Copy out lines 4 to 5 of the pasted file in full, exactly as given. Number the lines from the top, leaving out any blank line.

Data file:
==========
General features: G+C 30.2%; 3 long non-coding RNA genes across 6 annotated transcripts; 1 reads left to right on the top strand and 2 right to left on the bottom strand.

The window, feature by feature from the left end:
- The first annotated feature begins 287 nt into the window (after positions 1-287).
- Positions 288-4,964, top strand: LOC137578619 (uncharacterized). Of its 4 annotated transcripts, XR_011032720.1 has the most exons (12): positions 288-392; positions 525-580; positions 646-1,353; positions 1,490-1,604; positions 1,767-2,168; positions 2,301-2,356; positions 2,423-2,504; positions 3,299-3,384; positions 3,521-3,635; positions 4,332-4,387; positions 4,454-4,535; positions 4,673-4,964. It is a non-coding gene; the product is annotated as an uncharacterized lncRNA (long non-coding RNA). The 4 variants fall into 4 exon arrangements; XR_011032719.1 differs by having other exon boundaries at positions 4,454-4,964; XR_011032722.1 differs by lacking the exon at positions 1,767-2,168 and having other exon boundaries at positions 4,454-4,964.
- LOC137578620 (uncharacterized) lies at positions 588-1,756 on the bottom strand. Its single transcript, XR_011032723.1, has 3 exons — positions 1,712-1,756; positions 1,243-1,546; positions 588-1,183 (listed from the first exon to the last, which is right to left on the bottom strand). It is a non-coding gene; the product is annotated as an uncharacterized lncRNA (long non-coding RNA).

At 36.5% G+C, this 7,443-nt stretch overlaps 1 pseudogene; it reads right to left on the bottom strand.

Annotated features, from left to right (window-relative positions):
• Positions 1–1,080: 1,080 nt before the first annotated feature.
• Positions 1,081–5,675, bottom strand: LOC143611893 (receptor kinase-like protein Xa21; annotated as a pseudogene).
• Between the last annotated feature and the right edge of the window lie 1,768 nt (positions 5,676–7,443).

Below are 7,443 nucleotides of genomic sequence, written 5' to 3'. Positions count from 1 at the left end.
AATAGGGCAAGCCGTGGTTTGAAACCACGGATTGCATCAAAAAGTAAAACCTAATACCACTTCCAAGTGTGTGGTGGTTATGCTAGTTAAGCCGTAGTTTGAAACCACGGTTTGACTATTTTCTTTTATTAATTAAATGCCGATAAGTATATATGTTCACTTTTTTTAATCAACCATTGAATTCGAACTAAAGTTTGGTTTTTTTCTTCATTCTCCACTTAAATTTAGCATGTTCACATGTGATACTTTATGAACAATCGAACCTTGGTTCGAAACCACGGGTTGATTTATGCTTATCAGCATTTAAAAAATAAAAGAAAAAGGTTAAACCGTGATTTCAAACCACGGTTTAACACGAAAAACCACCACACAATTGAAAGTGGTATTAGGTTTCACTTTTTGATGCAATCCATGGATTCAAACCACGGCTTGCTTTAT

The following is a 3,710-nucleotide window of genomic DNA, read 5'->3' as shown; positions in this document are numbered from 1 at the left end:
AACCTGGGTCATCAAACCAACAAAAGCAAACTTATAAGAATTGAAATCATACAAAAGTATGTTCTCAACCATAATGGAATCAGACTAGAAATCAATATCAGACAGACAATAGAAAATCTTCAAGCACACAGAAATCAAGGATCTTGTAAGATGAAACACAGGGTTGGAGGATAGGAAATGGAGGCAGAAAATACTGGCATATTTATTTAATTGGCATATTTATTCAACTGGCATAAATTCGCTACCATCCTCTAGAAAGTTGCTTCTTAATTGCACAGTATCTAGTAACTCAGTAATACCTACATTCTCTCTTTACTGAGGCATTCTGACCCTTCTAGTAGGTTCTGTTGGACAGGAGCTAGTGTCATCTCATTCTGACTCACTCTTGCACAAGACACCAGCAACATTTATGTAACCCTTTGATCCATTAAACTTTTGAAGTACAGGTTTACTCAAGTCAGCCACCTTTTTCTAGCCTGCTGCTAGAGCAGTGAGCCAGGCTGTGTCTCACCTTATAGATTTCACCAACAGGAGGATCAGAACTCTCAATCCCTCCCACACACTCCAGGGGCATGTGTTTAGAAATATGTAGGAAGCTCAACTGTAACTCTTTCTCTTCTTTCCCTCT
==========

- Positions 288-4,964, top strand: LOC137578619 (uncharacterized). Of its 4 annotated transcripts, XR_011032720.1 has the most exons (12): positions 288-392; positions 525-580; positions 646-1,353; positions 1,490-1,604; positions 1,767-2,168; positions 2,301-2,356; positions 2,423-2,504; positions 3,299-3,384; positions 3,521-3,635; positions 4,332-4,387; positions 4,454-4,535; positions 4,673-4,964. It is a non-coding gene; the product is annotated as an uncharacterized lncRNA (long non-coding RNA). The 4 variants fall into 4 exon arrangements; XR_011032719.1 differs by having other exon boundaries at positions 4,454-4,964; XR_011032722.1 differs by lacking the exon at positions 1,767-2,168 and having other exon boundaries at positions 4,454-4,964.
- LOC137578620 (uncharacterized) lies at positions 588-1,756 on the bottom strand. Its single transcript, XR_011032723.1, has 3 exons — positions 1,712-1,756; positions 1,243-1,546; positions 588-1,183 (listed from the first exon to the last, which is right to left on the bottom strand). It is a non-coding gene; the product is annotated as an uncharacterized lncRNA (long non-coding RNA).